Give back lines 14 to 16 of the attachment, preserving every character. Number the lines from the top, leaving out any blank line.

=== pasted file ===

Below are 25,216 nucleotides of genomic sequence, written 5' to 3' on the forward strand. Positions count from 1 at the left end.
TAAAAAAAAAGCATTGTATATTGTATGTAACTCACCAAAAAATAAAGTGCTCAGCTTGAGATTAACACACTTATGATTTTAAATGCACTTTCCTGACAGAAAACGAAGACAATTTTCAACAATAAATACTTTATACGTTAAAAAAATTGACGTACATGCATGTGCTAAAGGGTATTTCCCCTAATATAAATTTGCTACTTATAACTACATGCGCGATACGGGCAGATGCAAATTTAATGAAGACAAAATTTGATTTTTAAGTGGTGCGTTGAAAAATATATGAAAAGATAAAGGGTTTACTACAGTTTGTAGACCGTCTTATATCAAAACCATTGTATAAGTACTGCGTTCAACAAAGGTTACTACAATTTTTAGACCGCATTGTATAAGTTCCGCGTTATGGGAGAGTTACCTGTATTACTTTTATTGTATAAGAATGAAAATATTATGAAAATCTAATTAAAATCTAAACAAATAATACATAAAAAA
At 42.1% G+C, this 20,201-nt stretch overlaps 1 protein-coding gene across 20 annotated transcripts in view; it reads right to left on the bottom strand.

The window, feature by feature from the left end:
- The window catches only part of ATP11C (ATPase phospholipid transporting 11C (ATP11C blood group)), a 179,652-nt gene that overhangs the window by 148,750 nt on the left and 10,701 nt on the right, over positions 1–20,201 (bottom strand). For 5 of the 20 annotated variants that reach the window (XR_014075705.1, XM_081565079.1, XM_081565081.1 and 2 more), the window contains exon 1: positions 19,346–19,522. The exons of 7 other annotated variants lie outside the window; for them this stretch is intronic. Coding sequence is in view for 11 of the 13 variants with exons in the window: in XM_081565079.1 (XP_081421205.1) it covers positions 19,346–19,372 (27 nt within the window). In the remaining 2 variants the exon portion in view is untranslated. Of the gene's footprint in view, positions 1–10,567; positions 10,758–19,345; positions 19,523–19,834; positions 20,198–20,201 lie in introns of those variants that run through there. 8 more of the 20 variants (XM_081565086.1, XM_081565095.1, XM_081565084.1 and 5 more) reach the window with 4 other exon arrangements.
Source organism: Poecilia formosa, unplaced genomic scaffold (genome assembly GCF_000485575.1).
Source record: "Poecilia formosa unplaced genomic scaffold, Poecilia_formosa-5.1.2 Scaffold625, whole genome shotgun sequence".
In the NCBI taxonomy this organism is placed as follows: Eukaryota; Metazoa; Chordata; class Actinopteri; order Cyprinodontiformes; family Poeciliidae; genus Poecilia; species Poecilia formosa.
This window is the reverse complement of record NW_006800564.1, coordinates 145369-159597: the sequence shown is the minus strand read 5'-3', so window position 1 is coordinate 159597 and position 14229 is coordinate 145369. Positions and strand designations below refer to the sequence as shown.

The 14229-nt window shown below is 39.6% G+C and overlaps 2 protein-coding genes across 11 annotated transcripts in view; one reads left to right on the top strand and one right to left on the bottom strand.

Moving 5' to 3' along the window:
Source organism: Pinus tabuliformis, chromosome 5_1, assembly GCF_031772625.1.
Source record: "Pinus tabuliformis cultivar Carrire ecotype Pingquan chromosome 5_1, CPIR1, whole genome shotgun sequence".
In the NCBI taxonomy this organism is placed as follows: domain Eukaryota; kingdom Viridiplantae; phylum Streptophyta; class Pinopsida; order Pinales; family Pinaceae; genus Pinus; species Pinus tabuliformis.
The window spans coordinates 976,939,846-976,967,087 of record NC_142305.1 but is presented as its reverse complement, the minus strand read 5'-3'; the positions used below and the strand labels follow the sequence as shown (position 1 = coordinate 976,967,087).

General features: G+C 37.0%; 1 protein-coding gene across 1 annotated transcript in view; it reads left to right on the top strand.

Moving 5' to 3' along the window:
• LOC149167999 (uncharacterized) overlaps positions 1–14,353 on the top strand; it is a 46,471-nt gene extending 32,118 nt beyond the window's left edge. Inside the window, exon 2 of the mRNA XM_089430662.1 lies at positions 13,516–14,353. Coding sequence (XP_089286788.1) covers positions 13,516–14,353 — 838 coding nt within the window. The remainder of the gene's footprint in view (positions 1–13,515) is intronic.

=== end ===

In the NCBI taxonomy this organism is placed as follows: domain Eukaryota; kingdom Viridiplantae; phylum Streptophyta; class Pinopsida; order Pinales; family Pinaceae; genus Pinus; species Pinus tabuliformis.
The window spans coordinates 976,939,846-976,967,087 of record NC_142305.1 but is presented as its reverse complement, the minus strand read 5'-3'; the positions used below and the strand labels follow the sequence as shown (position 1 = coordinate 976,967,087).

General features: G+C 37.0%; 1 protein-coding gene across 1 annotated transcript in view; it reads left to right on the top strand.